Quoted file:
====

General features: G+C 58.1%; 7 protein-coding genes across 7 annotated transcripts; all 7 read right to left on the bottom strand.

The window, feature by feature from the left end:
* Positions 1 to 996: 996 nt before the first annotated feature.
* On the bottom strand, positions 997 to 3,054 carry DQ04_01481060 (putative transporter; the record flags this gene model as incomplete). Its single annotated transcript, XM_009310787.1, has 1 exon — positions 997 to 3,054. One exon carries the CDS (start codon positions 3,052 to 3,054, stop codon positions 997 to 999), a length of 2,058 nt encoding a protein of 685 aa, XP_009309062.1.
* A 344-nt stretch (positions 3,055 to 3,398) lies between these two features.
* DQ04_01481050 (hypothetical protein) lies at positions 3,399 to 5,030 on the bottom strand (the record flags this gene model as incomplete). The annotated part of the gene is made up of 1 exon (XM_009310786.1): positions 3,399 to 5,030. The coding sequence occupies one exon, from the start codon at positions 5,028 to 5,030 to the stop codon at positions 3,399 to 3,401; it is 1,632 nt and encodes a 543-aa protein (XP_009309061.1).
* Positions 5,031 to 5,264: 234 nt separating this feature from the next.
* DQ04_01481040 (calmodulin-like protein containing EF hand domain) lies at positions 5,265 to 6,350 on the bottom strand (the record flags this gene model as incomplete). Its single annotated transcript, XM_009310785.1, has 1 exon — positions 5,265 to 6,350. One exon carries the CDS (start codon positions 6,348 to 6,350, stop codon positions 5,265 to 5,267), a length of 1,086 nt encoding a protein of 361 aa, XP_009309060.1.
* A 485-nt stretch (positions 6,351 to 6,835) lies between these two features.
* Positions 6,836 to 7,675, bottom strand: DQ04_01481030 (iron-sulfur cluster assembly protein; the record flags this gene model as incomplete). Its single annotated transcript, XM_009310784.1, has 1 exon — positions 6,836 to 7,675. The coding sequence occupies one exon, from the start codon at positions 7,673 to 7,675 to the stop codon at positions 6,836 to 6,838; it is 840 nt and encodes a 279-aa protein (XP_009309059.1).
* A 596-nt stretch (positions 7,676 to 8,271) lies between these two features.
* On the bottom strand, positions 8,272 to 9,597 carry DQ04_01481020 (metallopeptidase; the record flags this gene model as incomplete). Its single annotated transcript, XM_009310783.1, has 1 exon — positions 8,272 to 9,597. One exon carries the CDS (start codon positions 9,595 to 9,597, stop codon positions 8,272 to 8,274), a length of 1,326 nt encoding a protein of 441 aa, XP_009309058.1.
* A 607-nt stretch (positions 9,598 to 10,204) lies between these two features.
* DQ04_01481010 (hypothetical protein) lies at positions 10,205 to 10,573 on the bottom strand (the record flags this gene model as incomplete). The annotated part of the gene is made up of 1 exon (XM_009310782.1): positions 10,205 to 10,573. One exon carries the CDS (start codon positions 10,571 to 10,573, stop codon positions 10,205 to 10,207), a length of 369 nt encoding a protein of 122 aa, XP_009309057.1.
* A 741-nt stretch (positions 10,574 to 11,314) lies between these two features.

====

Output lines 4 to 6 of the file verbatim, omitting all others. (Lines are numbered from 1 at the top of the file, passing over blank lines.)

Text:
* On the bottom strand, positions 997 to 3,054 carry DQ04_01481060 (putative transporter; the record flags this gene model as incomplete). Its single annotated transcript, XM_009310787.1, has 1 exon — positions 997 to 3,054. One exon carries the CDS (start codon positions 3,052 to 3,054, stop codon positions 997 to 999), a length of 2,058 nt encoding a protein of 685 aa, XP_009309062.1.
* A 344-nt stretch (positions 3,055 to 3,398) lies between these two features.
* DQ04_01481050 (hypothetical protein) lies at positions 3,399 to 5,030 on the bottom strand (the record flags this gene model as incomplete). The annotated part of the gene is made up of 1 exon (XM_009310786.1): positions 3,399 to 5,030. The coding sequence occupies one exon, from the start codon at positions 5,028 to 5,030 to the stop codon at positions 3,399 to 3,401; it is 1,632 nt and encodes a 543-aa protein (XP_009309061.1).